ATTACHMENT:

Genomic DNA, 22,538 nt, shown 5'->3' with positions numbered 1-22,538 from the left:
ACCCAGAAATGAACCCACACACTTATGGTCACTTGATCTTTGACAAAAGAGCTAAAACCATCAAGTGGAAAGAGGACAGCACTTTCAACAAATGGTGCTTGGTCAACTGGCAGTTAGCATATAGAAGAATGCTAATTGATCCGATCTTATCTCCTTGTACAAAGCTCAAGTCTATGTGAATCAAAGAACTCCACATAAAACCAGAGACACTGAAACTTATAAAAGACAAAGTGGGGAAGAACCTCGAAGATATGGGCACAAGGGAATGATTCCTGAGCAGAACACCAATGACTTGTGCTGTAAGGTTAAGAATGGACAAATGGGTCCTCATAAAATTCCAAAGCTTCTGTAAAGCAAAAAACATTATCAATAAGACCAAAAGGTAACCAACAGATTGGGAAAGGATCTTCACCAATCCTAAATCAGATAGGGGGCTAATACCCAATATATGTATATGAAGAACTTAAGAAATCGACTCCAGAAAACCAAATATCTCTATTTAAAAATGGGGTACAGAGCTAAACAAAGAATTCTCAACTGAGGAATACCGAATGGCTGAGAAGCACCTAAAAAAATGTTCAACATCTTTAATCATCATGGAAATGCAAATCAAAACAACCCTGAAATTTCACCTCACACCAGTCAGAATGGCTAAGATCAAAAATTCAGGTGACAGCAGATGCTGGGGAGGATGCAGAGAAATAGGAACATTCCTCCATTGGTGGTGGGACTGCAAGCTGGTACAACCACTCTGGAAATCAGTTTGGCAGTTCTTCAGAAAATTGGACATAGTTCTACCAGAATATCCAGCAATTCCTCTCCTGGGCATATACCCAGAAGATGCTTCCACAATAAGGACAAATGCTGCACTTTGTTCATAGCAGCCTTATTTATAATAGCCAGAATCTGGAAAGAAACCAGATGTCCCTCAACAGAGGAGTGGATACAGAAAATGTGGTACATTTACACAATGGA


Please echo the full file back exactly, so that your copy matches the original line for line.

Genomic DNA, 22,538 nt, shown 5'->3' with positions numbered 1-22,538 from the left:
ACCCAGAAATGAACCCACACACTTATGGTCACTTGATCTTTGACAAAAGAGCTAAAACCATCAAGTGGAAAGAGGACAGCACTTTCAACAAATGGTGCTTGGTCAACTGGCAGTTAGCATATAGAAGAATGCTAATTGATCCGATCTTATCTCCTTGTACAAAGCTCAAGTCTATGTGAATCAAAGAACTCCACATAAAACCAGAGACACTGAAACTTATAAAAGACAAAGTGGGGAAGAACCTCGAAGATATGGGCACAAGGGAATGATTCCTGAGCAGAACACCAATGACTTGTGCTGTAAGGTTAAGAATGGACAAATGGGTCCTCATAAAATTCCAAAGCTTCTGTAAAGCAAAAAACATTATCAATAAGACCAAAAGGTAACCAACAGATTGGGAAAGGATCTTCACCAATCCTAAATCAGATAGGGGGCTAATACCCAATATATGTATATGAAGAACTTAAGAAATCGACTCCAGAAAACCAAATATCTCTATTTAAAAATGGGGTACAGAGCTAAACAAAGAATTCTCAACTGAGGAATACCGAATGGCTGAGAAGCACCTAAAAAAATGTTCAACATCTTTAATCATCATGGAAATGCAAATCAAAACAACCCTGAAATTTCACCTCACACCAGTCAGAATGGCTAAGATCAAAAATTCAGGTGACAGCAGATGCTGGGGAGGATGCAGAGAAATAGGAACATTCCTCCATTGGTGGTGGGACTGCAAGCTGGTACAACCACTCTGGAAATCAGTTTGGCAGTTCTTCAGAAAATTGGACATAGTTCTACCAGAATATCCAGCAATTCCTCTCCTGGGCATATACCCAGAAGATGCTTCCACAATAAGGACAAATGCTGCACTTTGTTCATAGCAGCCTTATTTATAATAGCCAGAATCTGGAAAGAAACCAGATGTCCCTCAACAGAGGAGTGGATACAGAAAATGTGGTACATTTACACAATGGA